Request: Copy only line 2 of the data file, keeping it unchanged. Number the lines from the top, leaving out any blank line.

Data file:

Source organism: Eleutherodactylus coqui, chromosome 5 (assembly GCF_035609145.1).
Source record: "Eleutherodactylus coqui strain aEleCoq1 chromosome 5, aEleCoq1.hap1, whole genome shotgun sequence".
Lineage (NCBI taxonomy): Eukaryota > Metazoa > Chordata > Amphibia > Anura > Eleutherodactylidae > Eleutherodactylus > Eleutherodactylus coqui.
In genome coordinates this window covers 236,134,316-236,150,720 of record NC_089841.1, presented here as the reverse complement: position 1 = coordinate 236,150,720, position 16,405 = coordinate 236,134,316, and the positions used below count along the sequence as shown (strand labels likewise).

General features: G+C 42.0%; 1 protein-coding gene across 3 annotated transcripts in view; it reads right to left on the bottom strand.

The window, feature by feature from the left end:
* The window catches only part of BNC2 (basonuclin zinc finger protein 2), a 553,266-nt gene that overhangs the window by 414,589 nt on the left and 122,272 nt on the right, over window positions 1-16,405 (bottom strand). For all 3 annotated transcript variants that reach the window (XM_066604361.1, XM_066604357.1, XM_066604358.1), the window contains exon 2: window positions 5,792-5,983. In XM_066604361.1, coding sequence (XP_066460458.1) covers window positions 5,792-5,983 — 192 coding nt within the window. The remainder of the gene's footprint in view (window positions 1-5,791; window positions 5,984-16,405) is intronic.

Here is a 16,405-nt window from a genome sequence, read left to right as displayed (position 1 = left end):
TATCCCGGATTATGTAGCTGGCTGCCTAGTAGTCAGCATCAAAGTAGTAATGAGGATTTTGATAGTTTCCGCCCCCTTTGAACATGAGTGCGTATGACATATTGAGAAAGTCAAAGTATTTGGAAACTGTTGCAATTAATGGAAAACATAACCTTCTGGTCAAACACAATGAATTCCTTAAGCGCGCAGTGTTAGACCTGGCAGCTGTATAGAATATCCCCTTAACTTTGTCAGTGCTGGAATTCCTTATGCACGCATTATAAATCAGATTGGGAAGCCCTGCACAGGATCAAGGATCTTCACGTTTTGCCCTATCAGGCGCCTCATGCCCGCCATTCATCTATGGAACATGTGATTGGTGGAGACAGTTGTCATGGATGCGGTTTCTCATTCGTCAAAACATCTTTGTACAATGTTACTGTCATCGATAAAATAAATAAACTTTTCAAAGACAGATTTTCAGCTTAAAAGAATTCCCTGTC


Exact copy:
Source record: "Eleutherodactylus coqui strain aEleCoq1 chromosome 5, aEleCoq1.hap1, whole genome shotgun sequence".